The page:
Hepatic Injury Caused by L-Alpha-Methyldopa
L-alpha-methyldopa (Aldomet)-induced liver disease is a relatively mild and uncommon complication of therapy with this drug. Most commonly it is characterized by a rise in serum alkaline phosphatase, glutamic oxaloacetic transaminase levels, and increased Bromsulphalein retention. Elevation of the serum bilirubin may occur. In its most benign form the condition is usually symptomless, but complaints, such as anorexia, abdominal pain, or pruritus, and signs, such as fever or hepatomegaly, may occur. Histologic changes similar to those of viral hepatitis have been observed. The condition is usually benign and remits on withdrawal of the drug. Progressively more mild exacerbations on readministration of the drug suggest that desensitization may be possible in patients who exhibit hepatic abnormalities. Its low and sporadic incidence is typical of a hypersensitivity reaction. It is suggested that routine liver function tests should be undertaken at intervals during therapy. The occasional occurrence of Aldomet-induced liver disease is no contraindication to the use of this antihypertensive agent.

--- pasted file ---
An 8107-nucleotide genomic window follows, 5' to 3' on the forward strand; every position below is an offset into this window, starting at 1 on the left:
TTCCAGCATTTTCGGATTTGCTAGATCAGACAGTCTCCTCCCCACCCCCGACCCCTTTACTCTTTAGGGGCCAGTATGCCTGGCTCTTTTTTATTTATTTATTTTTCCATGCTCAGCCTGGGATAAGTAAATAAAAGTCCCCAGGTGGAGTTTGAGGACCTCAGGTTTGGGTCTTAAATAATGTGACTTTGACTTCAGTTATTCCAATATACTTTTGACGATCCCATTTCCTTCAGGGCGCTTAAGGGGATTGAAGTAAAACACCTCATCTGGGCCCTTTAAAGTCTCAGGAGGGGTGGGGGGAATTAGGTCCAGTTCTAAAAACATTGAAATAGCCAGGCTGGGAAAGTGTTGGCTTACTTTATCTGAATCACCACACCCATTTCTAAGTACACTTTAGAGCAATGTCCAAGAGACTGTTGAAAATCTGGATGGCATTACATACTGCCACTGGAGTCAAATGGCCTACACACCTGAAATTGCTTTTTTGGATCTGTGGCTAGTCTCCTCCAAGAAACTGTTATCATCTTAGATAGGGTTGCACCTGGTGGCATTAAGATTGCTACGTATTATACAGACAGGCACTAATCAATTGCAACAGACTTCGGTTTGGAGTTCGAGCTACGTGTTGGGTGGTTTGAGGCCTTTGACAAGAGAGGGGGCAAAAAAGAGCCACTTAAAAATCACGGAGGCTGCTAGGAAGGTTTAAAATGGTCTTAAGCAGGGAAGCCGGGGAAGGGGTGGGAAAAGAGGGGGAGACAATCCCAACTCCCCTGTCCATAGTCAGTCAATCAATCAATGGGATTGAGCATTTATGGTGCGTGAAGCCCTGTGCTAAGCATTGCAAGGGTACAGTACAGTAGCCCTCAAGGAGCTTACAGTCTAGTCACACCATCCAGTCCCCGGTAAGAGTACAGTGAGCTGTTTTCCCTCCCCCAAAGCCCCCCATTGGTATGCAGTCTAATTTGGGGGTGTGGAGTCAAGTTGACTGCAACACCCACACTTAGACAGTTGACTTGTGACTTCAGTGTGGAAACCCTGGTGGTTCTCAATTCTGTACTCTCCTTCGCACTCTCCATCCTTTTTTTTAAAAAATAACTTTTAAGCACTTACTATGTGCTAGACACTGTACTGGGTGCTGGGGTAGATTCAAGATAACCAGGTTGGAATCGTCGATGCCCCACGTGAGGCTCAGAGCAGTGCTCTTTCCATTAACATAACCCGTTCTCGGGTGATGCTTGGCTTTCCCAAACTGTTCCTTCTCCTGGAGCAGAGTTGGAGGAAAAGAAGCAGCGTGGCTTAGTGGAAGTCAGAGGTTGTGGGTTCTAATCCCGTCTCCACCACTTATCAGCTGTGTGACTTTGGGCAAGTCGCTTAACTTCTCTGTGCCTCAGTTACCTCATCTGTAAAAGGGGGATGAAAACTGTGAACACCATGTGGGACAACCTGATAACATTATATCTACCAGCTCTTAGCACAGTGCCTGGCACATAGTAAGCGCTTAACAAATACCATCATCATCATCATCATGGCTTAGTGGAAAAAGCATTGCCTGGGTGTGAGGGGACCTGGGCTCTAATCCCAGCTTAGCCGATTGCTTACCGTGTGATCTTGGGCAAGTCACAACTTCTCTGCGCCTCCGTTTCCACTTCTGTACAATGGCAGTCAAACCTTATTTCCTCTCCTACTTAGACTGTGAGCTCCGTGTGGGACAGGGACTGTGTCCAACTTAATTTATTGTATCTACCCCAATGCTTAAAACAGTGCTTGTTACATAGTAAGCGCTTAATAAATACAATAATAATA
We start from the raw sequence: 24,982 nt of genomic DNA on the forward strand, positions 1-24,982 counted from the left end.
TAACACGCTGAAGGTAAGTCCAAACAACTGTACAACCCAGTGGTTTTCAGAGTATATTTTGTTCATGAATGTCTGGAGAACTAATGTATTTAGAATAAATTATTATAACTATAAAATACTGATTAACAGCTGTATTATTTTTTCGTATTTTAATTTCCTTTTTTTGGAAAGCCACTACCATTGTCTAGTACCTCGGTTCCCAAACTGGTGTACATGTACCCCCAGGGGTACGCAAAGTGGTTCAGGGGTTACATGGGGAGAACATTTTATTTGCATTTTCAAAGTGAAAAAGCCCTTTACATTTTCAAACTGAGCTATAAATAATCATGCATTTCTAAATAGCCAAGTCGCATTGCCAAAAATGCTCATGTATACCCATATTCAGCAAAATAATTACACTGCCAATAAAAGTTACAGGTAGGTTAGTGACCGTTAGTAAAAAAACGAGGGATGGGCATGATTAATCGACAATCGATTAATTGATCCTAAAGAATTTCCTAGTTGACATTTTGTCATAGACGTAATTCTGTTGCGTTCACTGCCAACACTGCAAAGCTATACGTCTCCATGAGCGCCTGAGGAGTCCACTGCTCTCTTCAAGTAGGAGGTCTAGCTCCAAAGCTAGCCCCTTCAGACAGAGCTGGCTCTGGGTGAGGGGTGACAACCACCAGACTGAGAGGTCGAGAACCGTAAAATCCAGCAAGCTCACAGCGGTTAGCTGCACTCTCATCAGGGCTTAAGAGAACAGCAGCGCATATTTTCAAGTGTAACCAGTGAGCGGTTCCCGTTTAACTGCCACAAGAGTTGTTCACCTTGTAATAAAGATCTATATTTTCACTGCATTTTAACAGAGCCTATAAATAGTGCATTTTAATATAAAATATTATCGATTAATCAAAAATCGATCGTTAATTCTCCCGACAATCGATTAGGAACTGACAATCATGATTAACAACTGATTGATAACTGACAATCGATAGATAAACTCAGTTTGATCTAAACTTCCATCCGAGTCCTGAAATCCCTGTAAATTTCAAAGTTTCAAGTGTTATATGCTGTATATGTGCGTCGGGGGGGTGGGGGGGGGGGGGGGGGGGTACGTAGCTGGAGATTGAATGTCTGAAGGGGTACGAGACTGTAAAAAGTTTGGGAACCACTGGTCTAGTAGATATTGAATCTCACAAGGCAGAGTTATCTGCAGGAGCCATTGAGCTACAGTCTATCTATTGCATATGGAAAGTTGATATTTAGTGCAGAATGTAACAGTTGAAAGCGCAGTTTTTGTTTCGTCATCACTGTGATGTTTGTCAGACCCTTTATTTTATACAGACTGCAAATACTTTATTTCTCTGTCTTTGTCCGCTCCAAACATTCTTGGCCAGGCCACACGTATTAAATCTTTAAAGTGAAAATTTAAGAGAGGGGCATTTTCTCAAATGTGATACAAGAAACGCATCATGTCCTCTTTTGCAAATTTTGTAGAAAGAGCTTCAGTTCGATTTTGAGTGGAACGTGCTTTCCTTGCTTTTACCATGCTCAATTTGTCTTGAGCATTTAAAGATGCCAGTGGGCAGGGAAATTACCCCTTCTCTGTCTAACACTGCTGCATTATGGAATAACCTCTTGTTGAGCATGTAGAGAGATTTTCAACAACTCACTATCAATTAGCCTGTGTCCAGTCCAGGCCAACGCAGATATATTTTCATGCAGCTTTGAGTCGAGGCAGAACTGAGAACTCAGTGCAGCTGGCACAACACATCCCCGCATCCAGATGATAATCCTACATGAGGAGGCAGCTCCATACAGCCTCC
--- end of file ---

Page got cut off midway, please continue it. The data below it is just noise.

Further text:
- © 1969 American Heart Association, Inc.